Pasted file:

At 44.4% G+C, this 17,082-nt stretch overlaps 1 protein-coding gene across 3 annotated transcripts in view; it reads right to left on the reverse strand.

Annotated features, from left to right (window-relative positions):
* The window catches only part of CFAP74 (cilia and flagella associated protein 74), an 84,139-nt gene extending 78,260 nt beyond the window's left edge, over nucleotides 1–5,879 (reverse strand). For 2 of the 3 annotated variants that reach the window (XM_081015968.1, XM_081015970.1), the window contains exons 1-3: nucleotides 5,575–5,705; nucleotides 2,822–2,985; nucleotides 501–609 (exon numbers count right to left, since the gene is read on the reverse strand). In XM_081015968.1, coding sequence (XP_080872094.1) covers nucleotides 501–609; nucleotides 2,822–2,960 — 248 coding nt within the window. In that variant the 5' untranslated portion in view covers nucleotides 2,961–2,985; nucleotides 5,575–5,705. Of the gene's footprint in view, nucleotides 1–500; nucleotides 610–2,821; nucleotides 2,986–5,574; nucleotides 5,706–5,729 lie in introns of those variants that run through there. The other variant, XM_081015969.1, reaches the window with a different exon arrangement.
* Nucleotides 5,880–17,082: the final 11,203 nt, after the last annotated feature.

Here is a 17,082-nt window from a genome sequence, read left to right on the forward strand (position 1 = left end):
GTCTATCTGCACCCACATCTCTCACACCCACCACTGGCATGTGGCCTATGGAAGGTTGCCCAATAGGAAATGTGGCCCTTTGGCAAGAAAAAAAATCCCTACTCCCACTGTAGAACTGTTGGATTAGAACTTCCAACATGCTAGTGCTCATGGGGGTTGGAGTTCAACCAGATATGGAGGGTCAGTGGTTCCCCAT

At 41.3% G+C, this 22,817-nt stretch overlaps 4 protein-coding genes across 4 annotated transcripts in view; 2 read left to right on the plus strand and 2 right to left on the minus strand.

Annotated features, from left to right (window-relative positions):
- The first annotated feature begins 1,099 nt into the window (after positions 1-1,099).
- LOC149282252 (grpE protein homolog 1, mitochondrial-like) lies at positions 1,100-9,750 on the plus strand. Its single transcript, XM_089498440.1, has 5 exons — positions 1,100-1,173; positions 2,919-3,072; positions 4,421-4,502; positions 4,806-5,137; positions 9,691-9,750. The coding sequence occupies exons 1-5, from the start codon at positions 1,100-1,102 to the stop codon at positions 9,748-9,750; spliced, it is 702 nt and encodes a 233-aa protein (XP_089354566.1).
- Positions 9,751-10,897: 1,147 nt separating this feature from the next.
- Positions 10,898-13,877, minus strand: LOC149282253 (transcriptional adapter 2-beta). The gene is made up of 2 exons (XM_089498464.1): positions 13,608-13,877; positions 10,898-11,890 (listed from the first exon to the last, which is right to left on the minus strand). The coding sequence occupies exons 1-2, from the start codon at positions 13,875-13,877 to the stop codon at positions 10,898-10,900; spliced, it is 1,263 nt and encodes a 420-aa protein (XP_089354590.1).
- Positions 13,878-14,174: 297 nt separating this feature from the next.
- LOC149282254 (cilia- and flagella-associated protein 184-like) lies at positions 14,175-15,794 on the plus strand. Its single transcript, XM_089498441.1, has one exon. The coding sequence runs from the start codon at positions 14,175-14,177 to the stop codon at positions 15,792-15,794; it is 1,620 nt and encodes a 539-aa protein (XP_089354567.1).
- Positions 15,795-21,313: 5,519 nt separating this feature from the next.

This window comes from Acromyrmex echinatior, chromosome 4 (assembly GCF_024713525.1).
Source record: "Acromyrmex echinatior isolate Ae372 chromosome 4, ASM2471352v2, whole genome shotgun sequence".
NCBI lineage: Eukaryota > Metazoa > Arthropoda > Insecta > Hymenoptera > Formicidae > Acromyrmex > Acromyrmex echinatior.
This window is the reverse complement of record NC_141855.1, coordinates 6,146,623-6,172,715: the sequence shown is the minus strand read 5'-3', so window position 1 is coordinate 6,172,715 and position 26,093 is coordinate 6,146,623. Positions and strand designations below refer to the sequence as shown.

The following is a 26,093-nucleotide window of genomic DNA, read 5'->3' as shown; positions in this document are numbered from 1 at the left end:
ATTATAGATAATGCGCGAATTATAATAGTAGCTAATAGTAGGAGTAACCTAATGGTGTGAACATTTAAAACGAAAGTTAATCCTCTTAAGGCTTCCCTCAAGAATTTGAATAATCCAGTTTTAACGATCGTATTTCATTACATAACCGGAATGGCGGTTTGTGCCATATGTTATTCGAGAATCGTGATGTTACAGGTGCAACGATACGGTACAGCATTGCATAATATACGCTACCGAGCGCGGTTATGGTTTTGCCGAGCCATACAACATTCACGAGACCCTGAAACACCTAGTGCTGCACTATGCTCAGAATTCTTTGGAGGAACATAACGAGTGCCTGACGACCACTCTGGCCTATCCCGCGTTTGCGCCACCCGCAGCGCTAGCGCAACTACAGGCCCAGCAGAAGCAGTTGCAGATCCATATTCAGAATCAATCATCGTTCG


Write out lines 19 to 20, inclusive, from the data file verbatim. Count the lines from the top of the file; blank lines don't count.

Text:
This window is the reverse complement of record NC_141855.1, coordinates 6,146,623-6,172,715: the sequence shown is the minus strand read 5'-3', so window position 1 is coordinate 6,172,715 and position 26,093 is coordinate 6,146,623. Positions and strand designations below refer to the sequence as shown.

The following is a 26,093-nucleotide window of genomic DNA, read 5'->3' as shown; positions in this document are numbered from 1 at the left end: